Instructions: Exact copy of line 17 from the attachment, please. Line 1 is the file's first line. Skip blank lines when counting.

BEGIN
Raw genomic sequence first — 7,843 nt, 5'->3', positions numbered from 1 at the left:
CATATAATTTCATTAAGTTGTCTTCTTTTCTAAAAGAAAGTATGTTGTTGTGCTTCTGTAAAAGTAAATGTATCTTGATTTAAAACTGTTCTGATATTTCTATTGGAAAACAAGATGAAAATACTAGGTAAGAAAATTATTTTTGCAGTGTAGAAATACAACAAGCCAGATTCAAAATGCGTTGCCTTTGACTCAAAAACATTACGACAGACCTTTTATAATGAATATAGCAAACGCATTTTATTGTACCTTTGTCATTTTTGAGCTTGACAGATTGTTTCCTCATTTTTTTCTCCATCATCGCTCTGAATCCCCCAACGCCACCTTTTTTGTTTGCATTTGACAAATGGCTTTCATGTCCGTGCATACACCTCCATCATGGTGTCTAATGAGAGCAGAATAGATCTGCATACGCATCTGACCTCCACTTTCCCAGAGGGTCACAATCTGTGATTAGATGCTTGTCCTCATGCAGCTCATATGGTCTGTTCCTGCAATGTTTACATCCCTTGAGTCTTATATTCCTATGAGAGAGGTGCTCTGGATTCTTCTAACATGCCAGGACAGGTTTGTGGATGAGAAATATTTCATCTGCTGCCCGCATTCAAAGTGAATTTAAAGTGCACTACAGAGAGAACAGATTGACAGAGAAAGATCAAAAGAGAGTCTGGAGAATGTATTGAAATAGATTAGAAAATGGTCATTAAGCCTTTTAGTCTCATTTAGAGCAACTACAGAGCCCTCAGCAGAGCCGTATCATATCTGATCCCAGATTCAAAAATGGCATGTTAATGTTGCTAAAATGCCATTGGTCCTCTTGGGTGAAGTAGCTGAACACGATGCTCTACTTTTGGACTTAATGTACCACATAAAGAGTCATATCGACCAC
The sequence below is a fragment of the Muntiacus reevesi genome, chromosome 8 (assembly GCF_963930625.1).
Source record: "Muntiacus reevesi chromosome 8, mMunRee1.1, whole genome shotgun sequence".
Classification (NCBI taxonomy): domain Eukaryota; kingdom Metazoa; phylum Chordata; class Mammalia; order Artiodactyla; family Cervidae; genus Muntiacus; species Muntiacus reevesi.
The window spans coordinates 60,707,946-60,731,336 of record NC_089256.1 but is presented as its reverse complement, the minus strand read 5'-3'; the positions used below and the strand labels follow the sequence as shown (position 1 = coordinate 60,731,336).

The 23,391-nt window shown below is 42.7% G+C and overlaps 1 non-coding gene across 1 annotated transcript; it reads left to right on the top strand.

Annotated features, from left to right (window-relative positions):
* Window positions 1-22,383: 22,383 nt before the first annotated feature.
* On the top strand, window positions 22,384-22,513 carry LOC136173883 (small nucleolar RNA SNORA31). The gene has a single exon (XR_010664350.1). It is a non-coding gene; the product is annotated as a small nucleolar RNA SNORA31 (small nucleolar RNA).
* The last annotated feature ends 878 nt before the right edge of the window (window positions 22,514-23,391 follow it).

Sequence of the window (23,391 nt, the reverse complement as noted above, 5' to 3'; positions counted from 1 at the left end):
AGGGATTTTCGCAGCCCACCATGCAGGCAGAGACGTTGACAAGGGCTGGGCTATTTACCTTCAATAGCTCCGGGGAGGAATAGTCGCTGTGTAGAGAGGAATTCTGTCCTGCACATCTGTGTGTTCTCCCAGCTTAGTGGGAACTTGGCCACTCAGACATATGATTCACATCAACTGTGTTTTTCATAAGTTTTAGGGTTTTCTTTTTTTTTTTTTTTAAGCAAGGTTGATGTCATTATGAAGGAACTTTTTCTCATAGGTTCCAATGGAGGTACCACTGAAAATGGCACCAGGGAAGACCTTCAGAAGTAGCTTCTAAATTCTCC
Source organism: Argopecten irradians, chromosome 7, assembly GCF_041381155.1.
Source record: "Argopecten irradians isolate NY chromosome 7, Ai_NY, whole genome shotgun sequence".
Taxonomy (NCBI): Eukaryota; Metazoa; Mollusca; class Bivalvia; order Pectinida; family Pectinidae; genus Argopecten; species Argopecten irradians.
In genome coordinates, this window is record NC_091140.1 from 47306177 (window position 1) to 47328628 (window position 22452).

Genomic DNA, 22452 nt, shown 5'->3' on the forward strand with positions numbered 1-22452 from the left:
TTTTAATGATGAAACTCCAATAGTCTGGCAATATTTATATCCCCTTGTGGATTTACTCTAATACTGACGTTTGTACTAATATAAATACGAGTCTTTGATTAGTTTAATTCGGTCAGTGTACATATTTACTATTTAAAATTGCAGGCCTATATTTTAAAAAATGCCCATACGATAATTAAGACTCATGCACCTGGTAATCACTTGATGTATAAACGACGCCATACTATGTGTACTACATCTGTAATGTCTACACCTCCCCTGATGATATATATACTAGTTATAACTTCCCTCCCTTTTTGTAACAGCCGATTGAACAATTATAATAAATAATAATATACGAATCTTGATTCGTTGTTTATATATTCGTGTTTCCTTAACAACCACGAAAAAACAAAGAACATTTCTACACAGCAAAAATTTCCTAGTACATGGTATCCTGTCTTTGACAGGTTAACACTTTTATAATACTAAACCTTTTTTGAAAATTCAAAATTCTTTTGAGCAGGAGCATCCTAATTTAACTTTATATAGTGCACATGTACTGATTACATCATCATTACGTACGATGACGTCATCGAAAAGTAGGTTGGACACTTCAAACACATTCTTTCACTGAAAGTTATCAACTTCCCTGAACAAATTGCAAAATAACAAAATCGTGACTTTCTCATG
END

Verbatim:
In genome coordinates, this window is record NC_091140.1 from 47306177 (window position 1) to 47328628 (window position 22452).